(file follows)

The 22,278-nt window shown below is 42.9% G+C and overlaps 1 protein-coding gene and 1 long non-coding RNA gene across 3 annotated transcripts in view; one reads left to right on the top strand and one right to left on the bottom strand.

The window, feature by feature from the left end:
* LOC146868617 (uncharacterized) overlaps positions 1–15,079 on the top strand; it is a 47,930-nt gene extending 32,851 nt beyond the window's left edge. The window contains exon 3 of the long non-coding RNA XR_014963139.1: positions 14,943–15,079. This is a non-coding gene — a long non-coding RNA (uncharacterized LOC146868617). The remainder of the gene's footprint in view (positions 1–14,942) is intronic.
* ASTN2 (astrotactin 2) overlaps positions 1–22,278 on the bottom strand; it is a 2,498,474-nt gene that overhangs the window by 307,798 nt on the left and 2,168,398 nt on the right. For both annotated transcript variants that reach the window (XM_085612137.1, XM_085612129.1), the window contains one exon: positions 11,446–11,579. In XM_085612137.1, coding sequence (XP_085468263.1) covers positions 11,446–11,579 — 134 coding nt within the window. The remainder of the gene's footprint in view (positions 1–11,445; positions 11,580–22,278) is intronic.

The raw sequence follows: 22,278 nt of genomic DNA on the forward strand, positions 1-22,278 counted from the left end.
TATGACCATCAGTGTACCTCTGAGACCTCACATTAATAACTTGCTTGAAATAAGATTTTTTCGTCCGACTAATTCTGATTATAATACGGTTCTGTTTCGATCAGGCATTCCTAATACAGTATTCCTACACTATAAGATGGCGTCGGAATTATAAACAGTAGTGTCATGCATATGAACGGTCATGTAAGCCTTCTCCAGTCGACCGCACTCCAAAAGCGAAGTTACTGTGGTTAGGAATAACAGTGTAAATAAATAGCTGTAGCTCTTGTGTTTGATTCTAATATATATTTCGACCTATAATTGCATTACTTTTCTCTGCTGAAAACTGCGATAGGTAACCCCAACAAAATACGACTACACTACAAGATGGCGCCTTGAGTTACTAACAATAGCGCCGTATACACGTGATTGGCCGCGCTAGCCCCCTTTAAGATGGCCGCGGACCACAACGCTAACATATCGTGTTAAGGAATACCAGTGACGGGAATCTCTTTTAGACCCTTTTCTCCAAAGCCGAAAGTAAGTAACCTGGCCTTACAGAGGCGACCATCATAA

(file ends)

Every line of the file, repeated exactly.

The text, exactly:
The 22,278-nt window shown below is 42.9% G+C and overlaps 1 protein-coding gene and 1 long non-coding RNA gene across 3 annotated transcripts in view; one reads left to right on the top strand and one right to left on the bottom strand.

The window, feature by feature from the left end:
* LOC146868617 (uncharacterized) overlaps positions 1–15,079 on the top strand; it is a 47,930-nt gene extending 32,851 nt beyond the window's left edge. The window contains exon 3 of the long non-coding RNA XR_014963139.1: positions 14,943–15,079. This is a non-coding gene — a long non-coding RNA (uncharacterized LOC146868617). The remainder of the gene's footprint in view (positions 1–14,942) is intronic.
* ASTN2 (astrotactin 2) overlaps positions 1–22,278 on the bottom strand; it is a 2,498,474-nt gene that overhangs the window by 307,798 nt on the left and 2,168,398 nt on the right. For both annotated transcript variants that reach the window (XM_085612137.1, XM_085612129.1), the window contains one exon: positions 11,446–11,579. In XM_085612137.1, coding sequence (XP_085468263.1) covers positions 11,446–11,579 — 134 coding nt within the window. The remainder of the gene's footprint in view (positions 1–11,445; positions 11,580–22,278) is intronic.

The raw sequence follows: 22,278 nt of genomic DNA on the forward strand, positions 1-22,278 counted from the left end.
TATGACCATCAGTGTACCTCTGAGACCTCACATTAATAACTTGCTTGAAATAAGATTTTTTCGTCCGACTAATTCTGATTATAATACGGTTCTGTTTCGATCAGGCATTCCTAATACAGTATTCCTACACTATAAGATGGCGTCGGAATTATAAACAGTAGTGTCATGCATATGAACGGTCATGTAAGCCTTCTCCAGTCGACCGCACTCCAAAAGCGAAGTTACTGTGGTTAGGAATAACAGTGTAAATAAATAGCTGTAGCTCTTGTGTTTGATTCTAATATATATTTCGACCTATAATTGCATTACTTTTCTCTGCTGAAAACTGCGATAGGTAACCCCAACAAAATACGACTACACTACAAGATGGCGCCTTGAGTTACTAACAATAGCGCCGTATACACGTGATTGGCCGCGCTAGCCCCCTTTAAGATGGCCGCGGACCACAACGCTAACATATCGTGTTAAGGAATACCAGTGACGGGAATCTCTTTTAGACCCTTTTCTCCAAAGCCGAAAGTAAGTAACCTGGCCTTACAGAGGCGACCATCATAA